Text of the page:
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Posted 3/30/2018

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By Sean McBride


For 32 years, the Charleston District has been operating the St. Stephen Dam and Powerhouse at the Cooper River Rediversion Project in St. Stephen, S.C., to control sedimentation in the Charleston Harbor and generate power as water moves from Lake Moultrie to the Santee River. The 84 megawatts of power produced by the three hydro turbine generator units inside the powerhouse can provide electricity for approximately 40,000 homes. That power is managed by Santee Cooper, one of the District’s closest partners.

There are currently 10 District employees who work at the powerhouse to ensure it stays maintained and operational and to troubleshoot any problems that may arise. These employees are critical to the needs of the region because the turbines have to be ready for use 24 hours a day, 365 days a year.

“Santee Cooper remotely operates our turbines from their facility and will turn them on whenever they need power,” said Joe Moran, chief of operations. “When they flip the switch, our turbines are operating at full power within 10 minutes.”

Except recently that didn’t happen exactly how it was supposed to. The St. Stephen Powerhouse serves as a “peaking power plant,” meaning that Santee Cooper usually turns the turbines on during periods of peak use, such as extremely hot or extremely cold days when power is at a premium and its customers are using a lot more energy. During the rare snow event in January that left an average of five inches of snow and sub-freezing temperatures in the area for five days, Santee Cooper customers were using a lot of energy and the utility company flipped the switch to turn on the District’s three turbines… but only two turned on.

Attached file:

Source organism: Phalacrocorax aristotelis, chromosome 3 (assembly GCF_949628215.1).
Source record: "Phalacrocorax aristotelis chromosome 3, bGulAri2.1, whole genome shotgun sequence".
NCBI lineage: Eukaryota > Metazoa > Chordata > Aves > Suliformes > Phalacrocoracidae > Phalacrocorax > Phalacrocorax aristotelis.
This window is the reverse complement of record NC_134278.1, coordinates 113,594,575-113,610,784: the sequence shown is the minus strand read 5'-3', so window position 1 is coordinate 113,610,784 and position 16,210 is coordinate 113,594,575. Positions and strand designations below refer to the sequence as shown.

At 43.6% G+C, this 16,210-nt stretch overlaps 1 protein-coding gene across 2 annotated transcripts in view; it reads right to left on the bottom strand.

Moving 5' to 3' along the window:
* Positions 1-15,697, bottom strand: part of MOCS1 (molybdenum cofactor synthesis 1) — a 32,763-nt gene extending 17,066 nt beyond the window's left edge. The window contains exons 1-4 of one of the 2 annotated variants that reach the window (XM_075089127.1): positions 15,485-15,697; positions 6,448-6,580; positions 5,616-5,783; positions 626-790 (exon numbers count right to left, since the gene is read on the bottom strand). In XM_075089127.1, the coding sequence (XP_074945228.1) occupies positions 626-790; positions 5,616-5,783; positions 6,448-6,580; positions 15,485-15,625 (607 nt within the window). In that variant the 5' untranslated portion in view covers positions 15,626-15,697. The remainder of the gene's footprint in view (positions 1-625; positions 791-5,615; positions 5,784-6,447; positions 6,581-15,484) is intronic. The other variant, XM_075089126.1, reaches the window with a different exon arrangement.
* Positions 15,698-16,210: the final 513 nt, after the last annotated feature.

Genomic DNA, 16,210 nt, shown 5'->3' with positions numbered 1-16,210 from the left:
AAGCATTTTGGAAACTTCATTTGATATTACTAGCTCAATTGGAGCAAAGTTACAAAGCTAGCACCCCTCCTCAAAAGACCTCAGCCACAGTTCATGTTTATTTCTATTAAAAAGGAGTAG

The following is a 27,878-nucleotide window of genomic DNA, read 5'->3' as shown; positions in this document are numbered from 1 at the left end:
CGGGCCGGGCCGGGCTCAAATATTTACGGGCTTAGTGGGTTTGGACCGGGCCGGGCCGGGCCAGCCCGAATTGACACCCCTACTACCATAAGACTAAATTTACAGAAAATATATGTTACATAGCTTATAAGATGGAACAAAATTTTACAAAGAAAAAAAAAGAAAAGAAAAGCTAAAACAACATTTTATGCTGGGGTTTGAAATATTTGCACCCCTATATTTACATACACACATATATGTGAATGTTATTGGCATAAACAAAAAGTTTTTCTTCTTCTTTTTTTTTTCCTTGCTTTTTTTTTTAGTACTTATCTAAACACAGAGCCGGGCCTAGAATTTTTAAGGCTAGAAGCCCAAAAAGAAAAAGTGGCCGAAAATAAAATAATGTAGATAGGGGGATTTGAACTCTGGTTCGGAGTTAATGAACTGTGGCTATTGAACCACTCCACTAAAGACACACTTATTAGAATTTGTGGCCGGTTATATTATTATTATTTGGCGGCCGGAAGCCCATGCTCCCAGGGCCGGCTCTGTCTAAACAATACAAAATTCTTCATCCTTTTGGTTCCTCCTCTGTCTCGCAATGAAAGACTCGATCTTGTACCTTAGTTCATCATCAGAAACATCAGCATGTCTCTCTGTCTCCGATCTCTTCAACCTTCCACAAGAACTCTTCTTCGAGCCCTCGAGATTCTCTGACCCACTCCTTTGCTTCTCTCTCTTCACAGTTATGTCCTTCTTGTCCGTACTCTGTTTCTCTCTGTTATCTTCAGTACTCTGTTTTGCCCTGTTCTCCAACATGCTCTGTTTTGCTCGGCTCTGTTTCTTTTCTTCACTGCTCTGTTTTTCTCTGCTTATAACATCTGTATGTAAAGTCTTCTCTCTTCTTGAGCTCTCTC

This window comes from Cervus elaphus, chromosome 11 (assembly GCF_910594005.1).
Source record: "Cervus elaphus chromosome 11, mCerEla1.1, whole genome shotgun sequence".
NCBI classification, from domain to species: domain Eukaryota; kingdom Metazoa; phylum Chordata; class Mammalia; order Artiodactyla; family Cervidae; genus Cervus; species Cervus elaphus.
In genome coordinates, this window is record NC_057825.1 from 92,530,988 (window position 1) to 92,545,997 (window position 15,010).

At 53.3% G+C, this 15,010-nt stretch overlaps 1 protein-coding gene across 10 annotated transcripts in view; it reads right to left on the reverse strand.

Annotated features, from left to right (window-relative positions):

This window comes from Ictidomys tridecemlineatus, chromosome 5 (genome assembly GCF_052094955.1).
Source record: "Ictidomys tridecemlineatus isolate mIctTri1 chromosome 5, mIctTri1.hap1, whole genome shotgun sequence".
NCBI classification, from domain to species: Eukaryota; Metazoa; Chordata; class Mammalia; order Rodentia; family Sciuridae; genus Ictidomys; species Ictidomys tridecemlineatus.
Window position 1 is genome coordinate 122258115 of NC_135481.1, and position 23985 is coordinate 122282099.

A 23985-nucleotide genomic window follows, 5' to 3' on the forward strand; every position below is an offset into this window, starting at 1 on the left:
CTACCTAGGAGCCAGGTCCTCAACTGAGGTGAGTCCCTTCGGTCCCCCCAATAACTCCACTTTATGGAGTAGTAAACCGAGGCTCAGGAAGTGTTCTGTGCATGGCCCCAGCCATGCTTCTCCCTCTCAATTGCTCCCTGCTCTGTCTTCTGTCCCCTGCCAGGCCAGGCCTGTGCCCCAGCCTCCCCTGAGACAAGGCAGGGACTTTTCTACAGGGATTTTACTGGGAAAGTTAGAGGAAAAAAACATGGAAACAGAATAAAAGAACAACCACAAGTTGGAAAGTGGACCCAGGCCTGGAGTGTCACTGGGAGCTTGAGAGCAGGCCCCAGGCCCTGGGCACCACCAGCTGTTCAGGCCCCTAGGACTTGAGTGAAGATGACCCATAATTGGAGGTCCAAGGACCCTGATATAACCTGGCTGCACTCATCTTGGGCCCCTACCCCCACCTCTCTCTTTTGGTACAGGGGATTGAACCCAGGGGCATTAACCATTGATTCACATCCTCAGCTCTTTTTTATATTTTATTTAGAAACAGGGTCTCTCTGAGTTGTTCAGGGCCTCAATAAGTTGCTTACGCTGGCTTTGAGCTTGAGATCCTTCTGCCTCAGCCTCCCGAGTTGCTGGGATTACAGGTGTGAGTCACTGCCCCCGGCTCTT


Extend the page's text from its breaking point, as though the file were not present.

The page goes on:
“Our team got to work immediately to get the unit back up and running as soon as possible,” said Jim Carter, operations project manager at the powerhouse. “There are a lot of steps that have to be completed in a specific order to find the root cause of a problem like this one, so it can take some time to safely troubleshoot. Our guys had the turbine producing at full capacity for Santee Cooper in just 27 hours, which is fast for completing these steps.”

This down time was extremely rare for the powerhouse team. Routine maintenance is scheduled well in advance and, in 2017, the turbines were available to Santee Cooper 96.96 percent of the time. This is substantially above the District’s goal of 95 percent availability.

The District is committed to being available to produce the power needed by Santee Cooper, even though the 40,000 homes that can be powered by the St. Stephen Powerhouse is a drop in the bucket compared to the more than two million customers that are served by the utility company. The District also remains committed to the overall care of the facility, as the powerhouse will be turned over to Santee Cooper’s full control in 2035, as part of the agreement signed when it was constructed. Santee Cooper and the Charleston District work together to make sure the facility and turbines stay in good condition in order to keep the citizens of South Carolina warm in the winter and cool in the summer.